I most probably would have still been the slowest, the most breathless, the least graceful. But I would still be running. And then maybe when I’m older, I could slow down to a brisk walk.

Of boys and falling down

The mother of boys has to be very fit. She needs to be fast and have quick reflexes, with enough mental stamina and explosive power in her arms and legs to get to the uncovered plugs before her crawling dumpling does. Or to skid fast enough to cushion the fall of a miscalculated jump, catch a vase that has just been shot off the shelf, or to simply pick her little boy up every time he falls. Because boys fall a lot. Physically and mentally.

And so it was, that at the tender young age of 45, I took up triathlon training. I had always been relatively fit, I had already trained for and run a marathon, worked out in the gym, dabbled with yoga and pilates and spinning, but this was serious s**t, with a coach and a training program that covered most of the hours of the day, most days of the week. There was no room for excuses, exceptions, justifications or pretenses. Here’s the program, shut up and do it.

And so it was that with a runny nose and a blocked ear (from the previous day’s swimming workout) I picked myself up early from bed and went running. Naturally, I was feeling very sorry for myself, I wanted to be in bed with my books and my box of soft tissues, not out here battling it on the streets of Beirut. I cursed myself, I cursed my coach, I cursed my boys and was thinking how perhaps this Christmas, as a way of getting back at them, I should teach them about the art of giving instead of receiving by donating some of their gif…

Then I fell.

Or more like thudded. Thumped. Clunked.

Crashed. Smacked. Clomped.

It wasn’t very elegant.

But whatever I did, I seem to have tripped over a piece of badly paved road and I found myself kissing the ground with a bloody nose, scraped knees and hands, a lot of pain and naturally, a bruised ego.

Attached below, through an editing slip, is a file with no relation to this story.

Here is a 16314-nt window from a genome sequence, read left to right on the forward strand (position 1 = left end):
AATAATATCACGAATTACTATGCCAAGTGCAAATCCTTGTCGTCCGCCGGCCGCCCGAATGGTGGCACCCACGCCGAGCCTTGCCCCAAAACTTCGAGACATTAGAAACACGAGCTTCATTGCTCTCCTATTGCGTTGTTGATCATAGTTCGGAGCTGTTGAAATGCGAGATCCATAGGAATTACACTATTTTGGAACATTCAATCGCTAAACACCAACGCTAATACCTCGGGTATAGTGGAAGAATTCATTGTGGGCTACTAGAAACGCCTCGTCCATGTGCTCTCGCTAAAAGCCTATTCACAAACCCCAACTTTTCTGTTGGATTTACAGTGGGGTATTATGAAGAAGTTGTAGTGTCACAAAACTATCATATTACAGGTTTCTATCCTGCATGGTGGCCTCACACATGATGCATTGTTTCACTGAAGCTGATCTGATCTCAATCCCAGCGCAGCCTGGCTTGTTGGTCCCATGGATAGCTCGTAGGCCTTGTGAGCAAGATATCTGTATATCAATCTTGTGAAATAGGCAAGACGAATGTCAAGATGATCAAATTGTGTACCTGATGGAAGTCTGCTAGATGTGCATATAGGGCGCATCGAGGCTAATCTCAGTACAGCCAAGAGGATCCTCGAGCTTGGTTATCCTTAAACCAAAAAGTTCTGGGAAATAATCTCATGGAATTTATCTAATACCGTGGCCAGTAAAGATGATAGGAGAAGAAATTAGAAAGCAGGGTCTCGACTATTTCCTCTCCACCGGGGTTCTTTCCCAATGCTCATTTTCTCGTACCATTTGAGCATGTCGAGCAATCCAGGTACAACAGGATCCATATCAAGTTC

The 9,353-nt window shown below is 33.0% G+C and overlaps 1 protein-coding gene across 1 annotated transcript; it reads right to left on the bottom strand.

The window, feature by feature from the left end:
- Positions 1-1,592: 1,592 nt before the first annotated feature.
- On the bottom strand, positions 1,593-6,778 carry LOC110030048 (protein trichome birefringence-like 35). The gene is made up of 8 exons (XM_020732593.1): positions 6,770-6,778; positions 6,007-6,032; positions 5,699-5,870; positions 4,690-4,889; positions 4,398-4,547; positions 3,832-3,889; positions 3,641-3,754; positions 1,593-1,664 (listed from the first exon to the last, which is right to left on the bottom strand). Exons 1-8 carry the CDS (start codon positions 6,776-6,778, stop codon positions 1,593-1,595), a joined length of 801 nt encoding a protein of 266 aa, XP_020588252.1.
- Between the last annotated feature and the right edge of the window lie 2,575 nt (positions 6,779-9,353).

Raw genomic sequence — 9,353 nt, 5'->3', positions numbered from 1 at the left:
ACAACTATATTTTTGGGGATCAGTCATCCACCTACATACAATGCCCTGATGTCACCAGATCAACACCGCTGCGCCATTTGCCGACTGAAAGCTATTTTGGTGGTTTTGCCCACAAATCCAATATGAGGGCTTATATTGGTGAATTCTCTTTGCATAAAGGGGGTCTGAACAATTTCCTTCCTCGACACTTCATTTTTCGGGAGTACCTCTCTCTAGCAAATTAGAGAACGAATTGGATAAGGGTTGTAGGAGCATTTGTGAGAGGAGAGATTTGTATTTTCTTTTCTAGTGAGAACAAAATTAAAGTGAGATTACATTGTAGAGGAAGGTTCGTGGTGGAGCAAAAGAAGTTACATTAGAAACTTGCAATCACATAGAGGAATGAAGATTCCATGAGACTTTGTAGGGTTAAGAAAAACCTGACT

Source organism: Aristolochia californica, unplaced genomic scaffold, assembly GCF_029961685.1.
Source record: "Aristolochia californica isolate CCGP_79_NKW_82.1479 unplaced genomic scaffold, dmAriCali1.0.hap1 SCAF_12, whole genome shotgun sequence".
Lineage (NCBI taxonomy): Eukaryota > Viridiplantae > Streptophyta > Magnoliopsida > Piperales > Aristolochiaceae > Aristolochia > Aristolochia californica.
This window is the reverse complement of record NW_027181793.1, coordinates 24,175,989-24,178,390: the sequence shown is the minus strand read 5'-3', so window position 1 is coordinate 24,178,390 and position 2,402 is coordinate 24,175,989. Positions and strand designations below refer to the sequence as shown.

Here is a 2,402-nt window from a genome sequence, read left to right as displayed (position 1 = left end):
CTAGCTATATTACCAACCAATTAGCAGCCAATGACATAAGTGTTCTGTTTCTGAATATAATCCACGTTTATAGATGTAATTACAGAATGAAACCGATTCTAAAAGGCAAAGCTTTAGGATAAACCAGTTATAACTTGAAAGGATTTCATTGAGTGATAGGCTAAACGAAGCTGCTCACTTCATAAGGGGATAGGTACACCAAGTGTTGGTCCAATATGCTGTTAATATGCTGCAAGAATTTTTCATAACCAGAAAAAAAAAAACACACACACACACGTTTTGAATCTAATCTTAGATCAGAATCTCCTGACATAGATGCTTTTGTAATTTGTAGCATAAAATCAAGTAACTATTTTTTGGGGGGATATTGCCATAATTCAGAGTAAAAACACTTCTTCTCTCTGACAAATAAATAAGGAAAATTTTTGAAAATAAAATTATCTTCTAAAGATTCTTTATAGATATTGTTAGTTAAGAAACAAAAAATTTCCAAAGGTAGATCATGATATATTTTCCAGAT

I think it was providence’s way for punishing me for feeling sorry for myself. But it went the extra step because I was still a mile away from home. With no money and no phone.

And that’s when the mental stamina needs to kick in.

I must have looked bad after my trudge home because it took my youngest only 20 seconds to realize something was wrong with me.

“I fell,” I whimpered.

He gave ma a quick reassurance hug before running around in a few circles and shooting off to grab cotton, disinfectant, ice and a towel, all neatly displayed on a tray. My middle one had by then got wind that I was hurt and, very un-teenage-like, also started fussing and looking for any sleeves we had for sprained knees, ankles and wrists. They fussed and swarmed around me with such tenderness and love and affection that I started making my Christmas list again.

After my shower and unending enquiries as to how I was feeling from all the boys in my household, I started tidying up the mess they had made while looking after me and thanking providence for allowing me to salute the street so intimately and being at the receiving end of so much tenderheartedness, compassion and care.

Tomorrow I may just fall off my bicycle.